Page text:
Sponsored by the mysterious Johnson’s Associates, this idiosyncratic site contains lots of information about Johnson City history focusing on the city’s early history, the railroads that contributed to its growth, and current restoration projects. Also provided are information about the city’s contributions to county and Appalachian music, lots of photos and postcards, and answers to “Infrequently Asked Questions.”

--Lost Voices & The Appalachian Region

http://www.marshall.edu/orahist/appalachia.html

This is a portion of the Lost Voices site. It contains Oral histories reflecting contributions of black women to the state of West Virginia and a discussion of West Virginia as a region within Appalachia.

--Manuscript Sources for Women's History Research in the Special Collections Department of the Virginia Tech Libraries

http://spec.lib.vt.edu/women/wmnunidx.htm

A guide to the collections of primary materials including materials for women's history research held by the Special Collections Department of the University Libraries at Virginia Tech. Descriptions of the materials held in the collections provided.

--Matewan

http://www.matewan.com/

This town maintained web site provides details on the infamous Battle of Matewan, the legendary tales of the Hatfield's and McCoy's Feud, the devastating floods of the Tug Valley, as well as current information geared to the local citizens of the Tug Valley area.

-- New River Notes

http://www.newrivernotes.com/

Created by Jeffery C. Weaver as a history resource page for the Upper New River Valley of North Carolina and Virginia (Ashe, Alleghany, Watagua and Wilks Counties, North Carolina and Grayson County, Southwest Virginia), this site includes full-text primary materials and links to sites containing primary data and resources.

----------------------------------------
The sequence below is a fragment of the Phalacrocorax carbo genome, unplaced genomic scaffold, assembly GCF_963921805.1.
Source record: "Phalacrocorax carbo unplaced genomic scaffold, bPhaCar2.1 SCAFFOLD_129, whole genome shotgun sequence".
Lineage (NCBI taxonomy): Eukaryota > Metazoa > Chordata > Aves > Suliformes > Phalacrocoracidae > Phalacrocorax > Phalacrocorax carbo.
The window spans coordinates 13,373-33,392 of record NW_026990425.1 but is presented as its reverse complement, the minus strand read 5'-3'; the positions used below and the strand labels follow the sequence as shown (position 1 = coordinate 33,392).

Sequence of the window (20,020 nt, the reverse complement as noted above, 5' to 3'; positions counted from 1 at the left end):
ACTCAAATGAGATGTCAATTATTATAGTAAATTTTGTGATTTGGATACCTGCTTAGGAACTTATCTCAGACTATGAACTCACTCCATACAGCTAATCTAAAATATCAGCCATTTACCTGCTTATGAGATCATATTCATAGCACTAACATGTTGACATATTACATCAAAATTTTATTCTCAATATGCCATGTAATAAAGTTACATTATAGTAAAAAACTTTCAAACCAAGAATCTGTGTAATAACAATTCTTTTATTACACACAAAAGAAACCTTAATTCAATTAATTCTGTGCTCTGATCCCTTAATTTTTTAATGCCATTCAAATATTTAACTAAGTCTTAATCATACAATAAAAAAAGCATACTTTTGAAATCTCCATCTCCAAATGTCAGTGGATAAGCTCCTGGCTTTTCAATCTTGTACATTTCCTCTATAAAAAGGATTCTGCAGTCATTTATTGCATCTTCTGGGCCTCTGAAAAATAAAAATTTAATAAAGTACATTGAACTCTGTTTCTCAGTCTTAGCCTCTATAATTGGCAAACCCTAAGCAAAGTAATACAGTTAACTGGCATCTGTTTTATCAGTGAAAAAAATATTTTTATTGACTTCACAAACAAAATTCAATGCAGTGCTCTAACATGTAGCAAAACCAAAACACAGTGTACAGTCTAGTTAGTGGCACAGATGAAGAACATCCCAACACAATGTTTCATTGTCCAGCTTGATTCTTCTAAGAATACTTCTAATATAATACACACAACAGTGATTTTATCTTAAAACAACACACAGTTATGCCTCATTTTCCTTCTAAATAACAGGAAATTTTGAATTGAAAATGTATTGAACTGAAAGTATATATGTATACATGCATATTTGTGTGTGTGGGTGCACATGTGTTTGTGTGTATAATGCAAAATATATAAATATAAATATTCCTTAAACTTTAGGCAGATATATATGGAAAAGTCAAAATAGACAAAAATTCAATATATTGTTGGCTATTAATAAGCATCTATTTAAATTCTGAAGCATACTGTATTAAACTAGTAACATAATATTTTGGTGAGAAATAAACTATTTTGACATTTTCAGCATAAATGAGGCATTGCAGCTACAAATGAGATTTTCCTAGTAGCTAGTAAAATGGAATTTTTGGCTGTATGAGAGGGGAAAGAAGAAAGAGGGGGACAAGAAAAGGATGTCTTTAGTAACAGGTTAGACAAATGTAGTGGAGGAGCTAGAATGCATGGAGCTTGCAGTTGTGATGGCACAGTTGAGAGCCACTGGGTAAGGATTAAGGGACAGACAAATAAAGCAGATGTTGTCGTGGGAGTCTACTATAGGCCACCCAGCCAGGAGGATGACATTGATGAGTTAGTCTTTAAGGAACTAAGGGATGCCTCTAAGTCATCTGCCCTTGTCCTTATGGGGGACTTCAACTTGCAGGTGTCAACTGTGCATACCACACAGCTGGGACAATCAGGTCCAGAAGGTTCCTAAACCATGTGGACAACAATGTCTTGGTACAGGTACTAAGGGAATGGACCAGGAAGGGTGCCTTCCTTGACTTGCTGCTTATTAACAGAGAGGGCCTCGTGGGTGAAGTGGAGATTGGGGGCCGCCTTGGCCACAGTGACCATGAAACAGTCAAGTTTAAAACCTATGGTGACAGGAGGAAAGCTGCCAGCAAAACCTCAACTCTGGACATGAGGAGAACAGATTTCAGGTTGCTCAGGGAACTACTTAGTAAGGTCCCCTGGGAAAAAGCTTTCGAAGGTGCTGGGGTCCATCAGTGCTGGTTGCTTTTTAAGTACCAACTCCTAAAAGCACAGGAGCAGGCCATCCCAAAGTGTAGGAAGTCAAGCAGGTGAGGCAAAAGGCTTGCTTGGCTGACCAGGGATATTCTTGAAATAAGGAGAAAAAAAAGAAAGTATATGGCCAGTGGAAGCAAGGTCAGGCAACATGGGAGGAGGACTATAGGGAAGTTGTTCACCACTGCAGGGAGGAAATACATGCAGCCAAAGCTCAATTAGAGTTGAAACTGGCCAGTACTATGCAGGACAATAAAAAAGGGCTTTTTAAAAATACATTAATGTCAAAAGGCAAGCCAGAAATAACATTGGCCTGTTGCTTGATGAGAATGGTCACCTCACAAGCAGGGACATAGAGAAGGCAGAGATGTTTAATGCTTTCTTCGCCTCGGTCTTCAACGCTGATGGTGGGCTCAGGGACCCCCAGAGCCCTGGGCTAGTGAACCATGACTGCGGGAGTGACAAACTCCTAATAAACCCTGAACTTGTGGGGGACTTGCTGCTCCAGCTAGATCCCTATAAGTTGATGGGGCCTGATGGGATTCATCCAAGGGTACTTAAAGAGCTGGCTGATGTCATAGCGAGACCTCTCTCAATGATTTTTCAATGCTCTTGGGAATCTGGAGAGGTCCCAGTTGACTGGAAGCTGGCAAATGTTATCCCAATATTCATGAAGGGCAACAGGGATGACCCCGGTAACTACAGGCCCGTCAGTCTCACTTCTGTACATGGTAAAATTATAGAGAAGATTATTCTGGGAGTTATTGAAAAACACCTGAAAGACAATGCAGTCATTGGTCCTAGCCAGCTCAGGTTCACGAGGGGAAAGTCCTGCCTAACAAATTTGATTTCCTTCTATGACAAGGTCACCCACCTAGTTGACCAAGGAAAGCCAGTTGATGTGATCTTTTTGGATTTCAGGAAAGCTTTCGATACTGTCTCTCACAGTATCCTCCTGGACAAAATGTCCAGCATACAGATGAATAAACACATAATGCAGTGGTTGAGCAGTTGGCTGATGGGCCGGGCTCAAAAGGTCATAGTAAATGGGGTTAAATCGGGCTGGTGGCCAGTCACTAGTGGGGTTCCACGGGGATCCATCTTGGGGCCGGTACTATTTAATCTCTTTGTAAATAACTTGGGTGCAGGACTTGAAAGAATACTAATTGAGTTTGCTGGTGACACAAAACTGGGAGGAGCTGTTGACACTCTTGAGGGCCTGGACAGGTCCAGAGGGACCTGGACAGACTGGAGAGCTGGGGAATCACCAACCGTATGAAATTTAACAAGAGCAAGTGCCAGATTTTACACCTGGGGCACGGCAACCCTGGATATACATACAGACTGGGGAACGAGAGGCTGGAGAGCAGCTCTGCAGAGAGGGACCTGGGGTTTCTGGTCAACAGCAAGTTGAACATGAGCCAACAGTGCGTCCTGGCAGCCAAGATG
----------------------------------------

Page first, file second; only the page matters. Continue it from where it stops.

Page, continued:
--Slavery and Emancipation in the Mountain South

http://scholar.lib.vt.edu/faculty_archives/mountain_slavery/

Companion website for two books about slavery that flourished amidst a non-slaveholding majority and a large surplus of poor white landless laborers in Southern Appalachia.

--Tennessee Encyclopedia of History and Culture

http://tennesseeencyclopedia.net/

Searchable, full-text online version of the 1998 print encyclopedia about this Appalachian state. Includes updates. Coverage emphasizes history, social customs, contemporary attractions, and famous citizens. Most entries include suggestions for further reading.

-- West Virgina River Trek

http://www.technobeat.com/WV/Trek.html

An Anecdotal description of a tour to take in various mounds in West Virginia by Bob Tarte, writer for the Technobeat column for the Beat magazine. Article contains a lengthy section about the Hatfields and McCoy's feud.

--Wikipedia: Appalachia

http://en.wikipedia.org/wiki/Appalachia

Encyclopedia entry for Appalachia in Wikipedia. Provides overview and links to related entries. Includes a map of the region, brief description of the culture, description of the Appalachian Region Commission, and list of popular portrayals of Appalachian life and peoples. Additional links include Appalachian folk music, Appalachian English, Melungeons, and Ozark culture.